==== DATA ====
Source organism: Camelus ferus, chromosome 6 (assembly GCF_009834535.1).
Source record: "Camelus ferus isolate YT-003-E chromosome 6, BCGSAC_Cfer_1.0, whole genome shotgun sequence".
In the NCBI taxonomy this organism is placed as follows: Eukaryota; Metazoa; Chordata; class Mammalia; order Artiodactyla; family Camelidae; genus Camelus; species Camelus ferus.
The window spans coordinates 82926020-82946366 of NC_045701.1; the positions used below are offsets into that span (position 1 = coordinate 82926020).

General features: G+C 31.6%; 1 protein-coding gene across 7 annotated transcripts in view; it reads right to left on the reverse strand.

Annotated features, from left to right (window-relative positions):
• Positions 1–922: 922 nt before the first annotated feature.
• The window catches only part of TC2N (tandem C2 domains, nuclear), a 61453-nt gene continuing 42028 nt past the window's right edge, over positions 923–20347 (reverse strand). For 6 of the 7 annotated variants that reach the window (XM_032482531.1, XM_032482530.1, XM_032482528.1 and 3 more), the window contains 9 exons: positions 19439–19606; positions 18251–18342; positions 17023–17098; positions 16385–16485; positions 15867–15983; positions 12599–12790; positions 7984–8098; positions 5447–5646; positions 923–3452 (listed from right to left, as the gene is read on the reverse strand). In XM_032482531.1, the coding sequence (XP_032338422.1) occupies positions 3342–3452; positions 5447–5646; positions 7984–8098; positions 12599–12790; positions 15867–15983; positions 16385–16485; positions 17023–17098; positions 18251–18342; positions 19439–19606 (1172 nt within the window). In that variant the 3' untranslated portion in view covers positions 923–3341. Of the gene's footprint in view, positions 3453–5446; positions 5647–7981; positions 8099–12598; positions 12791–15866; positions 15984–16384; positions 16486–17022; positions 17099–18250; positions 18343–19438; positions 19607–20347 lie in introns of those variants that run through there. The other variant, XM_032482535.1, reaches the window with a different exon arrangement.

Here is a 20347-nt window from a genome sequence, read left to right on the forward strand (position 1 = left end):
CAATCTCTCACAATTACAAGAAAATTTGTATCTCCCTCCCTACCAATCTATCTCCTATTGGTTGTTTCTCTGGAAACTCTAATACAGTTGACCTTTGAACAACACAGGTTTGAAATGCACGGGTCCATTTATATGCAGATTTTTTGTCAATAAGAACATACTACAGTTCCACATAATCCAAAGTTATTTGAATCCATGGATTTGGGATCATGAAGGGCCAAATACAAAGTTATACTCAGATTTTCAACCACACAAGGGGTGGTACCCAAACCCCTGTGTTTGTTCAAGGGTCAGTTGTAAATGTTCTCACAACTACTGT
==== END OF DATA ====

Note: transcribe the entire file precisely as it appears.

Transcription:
Source organism: Camelus ferus, chromosome 6 (assembly GCF_009834535.1).
Source record: "Camelus ferus isolate YT-003-E chromosome 6, BCGSAC_Cfer_1.0, whole genome shotgun sequence".
In the NCBI taxonomy this organism is placed as follows: Eukaryota; Metazoa; Chordata; class Mammalia; order Artiodactyla; family Camelidae; genus Camelus; species Camelus ferus.
The window spans coordinates 82926020-82946366 of NC_045701.1; the positions used below are offsets into that span (position 1 = coordinate 82926020).

General features: G+C 31.6%; 1 protein-coding gene across 7 annotated transcripts in view; it reads right to left on the reverse strand.

Annotated features, from left to right (window-relative positions):
• Positions 1–922: 922 nt before the first annotated feature.
• The window catches only part of TC2N (tandem C2 domains, nuclear), a 61453-nt gene continuing 42028 nt past the window's right edge, over positions 923–20347 (reverse strand). For 6 of the 7 annotated variants that reach the window (XM_032482531.1, XM_032482530.1, XM_032482528.1 and 3 more), the window contains 9 exons: positions 19439–19606; positions 18251–18342; positions 17023–17098; positions 16385–16485; positions 15867–15983; positions 12599–12790; positions 7984–8098; positions 5447–5646; positions 923–3452 (listed from right to left, as the gene is read on the reverse strand). In XM_032482531.1, the coding sequence (XP_032338422.1) occupies positions 3342–3452; positions 5447–5646; positions 7984–8098; positions 12599–12790; positions 15867–15983; positions 16385–16485; positions 17023–17098; positions 18251–18342; positions 19439–19606 (1172 nt within the window). In that variant the 3' untranslated portion in view covers positions 923–3341. Of the gene's footprint in view, positions 3453–5446; positions 5647–7981; positions 8099–12598; positions 12791–15866; positions 15984–16384; positions 16486–17022; positions 17099–18250; positions 18343–19438; positions 19607–20347 lie in introns of those variants that run through there. The other variant, XM_032482535.1, reaches the window with a different exon arrangement.

Here is a 20347-nt window from a genome sequence, read left to right on the forward strand (position 1 = left end):
CAATCTCTCACAATTACAAGAAAATTTGTATCTCCCTCCCTACCAATCTATCTCCTATTGGTTGTTTCTCTGGAAACTCTAATACAGTTGACCTTTGAACAACACAGGTTTGAAATGCACGGGTCCATTTATATGCAGATTTTTTGTCAATAAGAACATACTACAGTTCCACATAATCCAAAGTTATTTGAATCCATGGATTTGGGATCATGAAGGGCCAAATACAAAGTTATACTCAGATTTTCAACCACACAAGGGGTGGTACCCAAACCCCTGTGTTTGTTCAAGGGTCAGTTGTAAATGTTCTCACAACTACTGT